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NCAA Tournament to be played without fans amid Coronavirus concerns

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More sports are taking action

NCAA BASKETBALL: MAR 29 Div I Men’s Championship - Sweet Sixteen - Auburn v North Carolina Photo by Scott Winters/Icon Sportswire via Getty Images

As the novel Coronavirus continues to be an international concern, medical officials and athletic teams are taking the utmost precautions when dealing with the illness.

Earlier today, it was announced that the both the NCAA men’s and women’s basketball tournaments will be played without fans.

Only essential staff and limited family members will be allowed to attend the postseason games, per a statement from NCAA President Mark Emmert. The full release can be read below:

In addition to the athletic events, it was also announced by ASU President Michael Crow that all classes will me moved online for the next two weeks, and the effects of the disease will be closely monitored to determine when in-person classes will start back up again.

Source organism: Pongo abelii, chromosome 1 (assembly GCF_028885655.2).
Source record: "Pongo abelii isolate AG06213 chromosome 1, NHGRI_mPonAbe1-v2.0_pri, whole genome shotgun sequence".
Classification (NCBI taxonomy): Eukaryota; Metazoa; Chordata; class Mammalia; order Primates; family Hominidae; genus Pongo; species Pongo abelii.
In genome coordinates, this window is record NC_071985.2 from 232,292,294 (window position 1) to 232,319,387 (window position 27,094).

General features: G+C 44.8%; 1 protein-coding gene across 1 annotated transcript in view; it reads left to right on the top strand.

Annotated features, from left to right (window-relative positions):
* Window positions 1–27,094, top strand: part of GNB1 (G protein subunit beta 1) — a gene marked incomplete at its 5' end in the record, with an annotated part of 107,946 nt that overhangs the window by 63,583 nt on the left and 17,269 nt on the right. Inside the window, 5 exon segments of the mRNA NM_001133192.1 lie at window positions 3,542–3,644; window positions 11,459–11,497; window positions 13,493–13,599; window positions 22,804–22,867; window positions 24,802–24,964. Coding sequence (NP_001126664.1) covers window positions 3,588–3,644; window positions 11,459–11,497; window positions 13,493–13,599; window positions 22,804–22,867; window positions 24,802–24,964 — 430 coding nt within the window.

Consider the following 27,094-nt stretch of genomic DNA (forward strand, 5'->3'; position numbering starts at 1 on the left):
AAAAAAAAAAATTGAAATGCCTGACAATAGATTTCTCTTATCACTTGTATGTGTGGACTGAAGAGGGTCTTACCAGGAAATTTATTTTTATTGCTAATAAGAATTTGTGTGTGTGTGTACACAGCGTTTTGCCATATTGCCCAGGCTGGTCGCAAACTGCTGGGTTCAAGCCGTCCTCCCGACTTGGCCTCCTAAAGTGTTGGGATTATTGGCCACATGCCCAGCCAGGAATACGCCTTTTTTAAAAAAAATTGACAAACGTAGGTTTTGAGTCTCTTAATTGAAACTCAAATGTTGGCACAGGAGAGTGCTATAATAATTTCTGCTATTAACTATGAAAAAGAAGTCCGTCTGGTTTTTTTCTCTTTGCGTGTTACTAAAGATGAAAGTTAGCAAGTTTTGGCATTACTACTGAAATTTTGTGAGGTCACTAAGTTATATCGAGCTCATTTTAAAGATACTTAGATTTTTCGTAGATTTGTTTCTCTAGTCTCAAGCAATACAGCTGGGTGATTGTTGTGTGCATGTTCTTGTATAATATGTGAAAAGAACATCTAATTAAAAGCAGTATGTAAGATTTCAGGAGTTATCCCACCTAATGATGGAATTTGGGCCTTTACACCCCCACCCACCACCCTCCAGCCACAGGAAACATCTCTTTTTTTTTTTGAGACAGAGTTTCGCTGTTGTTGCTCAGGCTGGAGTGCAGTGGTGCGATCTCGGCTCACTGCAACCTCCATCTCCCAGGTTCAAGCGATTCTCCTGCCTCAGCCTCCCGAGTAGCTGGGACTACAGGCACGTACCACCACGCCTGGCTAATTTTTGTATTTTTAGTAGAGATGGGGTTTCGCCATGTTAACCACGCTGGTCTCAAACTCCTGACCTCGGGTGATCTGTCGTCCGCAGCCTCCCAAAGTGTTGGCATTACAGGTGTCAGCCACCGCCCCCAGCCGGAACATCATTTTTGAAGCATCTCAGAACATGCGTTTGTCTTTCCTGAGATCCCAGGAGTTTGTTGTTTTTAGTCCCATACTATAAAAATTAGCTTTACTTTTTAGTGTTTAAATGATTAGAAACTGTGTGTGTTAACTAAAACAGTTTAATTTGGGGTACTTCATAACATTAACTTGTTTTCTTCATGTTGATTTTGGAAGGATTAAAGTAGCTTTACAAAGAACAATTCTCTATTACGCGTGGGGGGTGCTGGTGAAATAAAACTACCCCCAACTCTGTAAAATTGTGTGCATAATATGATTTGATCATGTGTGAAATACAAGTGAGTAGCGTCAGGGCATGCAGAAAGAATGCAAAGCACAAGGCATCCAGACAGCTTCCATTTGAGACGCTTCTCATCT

ASU students are currently on spring break, and classes begin again on March 16.

Furthermore, the effects of COVID-19 on playing fields will be evident with a Sun Devil athletic program this weekend when softball takes on No. 1 UCLA in a top-25 matchup in Los Angeles.

UCLA has taken similar protocols to many other sports, and they will be having no fan attendance until at least April 10. Only essential staff will be allowed in the facility.

Among other sports, the Pac-12 Men’s Basketball Tournament is currently underway in Las Vegas, with ASU getting set to take on the winner of Colorado and Washington State tomorrow night at T-Mobile Arena.

Within the last hour, the tournament announced that games will be played without fan attendance.

And on the ice, Denver University, which is the site hosting the 2020 Loveland Regional for the NCAA Men’s Ice Hockey tournament, announced that they will also not have fan attendance for their postseason matchups.

Thus, if ASU hockey is placed in the Loveland Regional, there will be another effect.

Across all major sports at both the collegiate and professional level, more organizations and universities seem to be taking action to ensure that the right safety and health risks are calculated.